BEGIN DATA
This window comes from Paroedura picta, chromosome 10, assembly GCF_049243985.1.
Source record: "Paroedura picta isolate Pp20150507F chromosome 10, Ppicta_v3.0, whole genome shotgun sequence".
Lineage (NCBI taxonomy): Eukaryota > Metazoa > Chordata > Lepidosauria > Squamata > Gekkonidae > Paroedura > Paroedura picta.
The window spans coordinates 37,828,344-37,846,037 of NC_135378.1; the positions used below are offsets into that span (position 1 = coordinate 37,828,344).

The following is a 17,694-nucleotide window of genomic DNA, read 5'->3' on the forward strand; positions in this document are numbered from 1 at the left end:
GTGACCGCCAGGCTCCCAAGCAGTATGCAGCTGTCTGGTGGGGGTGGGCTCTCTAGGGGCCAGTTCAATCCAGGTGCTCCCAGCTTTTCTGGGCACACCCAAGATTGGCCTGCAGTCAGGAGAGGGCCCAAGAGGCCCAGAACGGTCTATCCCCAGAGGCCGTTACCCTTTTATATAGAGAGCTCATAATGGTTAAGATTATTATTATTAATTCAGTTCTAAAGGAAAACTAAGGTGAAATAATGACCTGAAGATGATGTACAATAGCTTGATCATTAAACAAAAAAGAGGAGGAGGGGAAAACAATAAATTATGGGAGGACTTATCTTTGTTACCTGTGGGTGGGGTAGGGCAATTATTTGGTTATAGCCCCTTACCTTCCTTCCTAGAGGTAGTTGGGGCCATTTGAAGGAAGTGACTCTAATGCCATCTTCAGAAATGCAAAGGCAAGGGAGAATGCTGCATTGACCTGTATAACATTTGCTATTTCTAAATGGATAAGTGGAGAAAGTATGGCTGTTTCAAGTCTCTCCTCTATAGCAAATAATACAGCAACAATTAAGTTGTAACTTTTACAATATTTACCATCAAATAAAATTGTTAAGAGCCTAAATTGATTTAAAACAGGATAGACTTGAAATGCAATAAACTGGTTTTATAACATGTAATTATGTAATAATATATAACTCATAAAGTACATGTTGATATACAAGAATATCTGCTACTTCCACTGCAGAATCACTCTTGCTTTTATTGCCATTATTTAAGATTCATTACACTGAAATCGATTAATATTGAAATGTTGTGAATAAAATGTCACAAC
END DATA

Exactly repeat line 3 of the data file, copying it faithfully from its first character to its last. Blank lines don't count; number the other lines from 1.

Lineage (NCBI taxonomy): Eukaryota > Metazoa > Chordata > Lepidosauria > Squamata > Gekkonidae > Paroedura > Paroedura picta.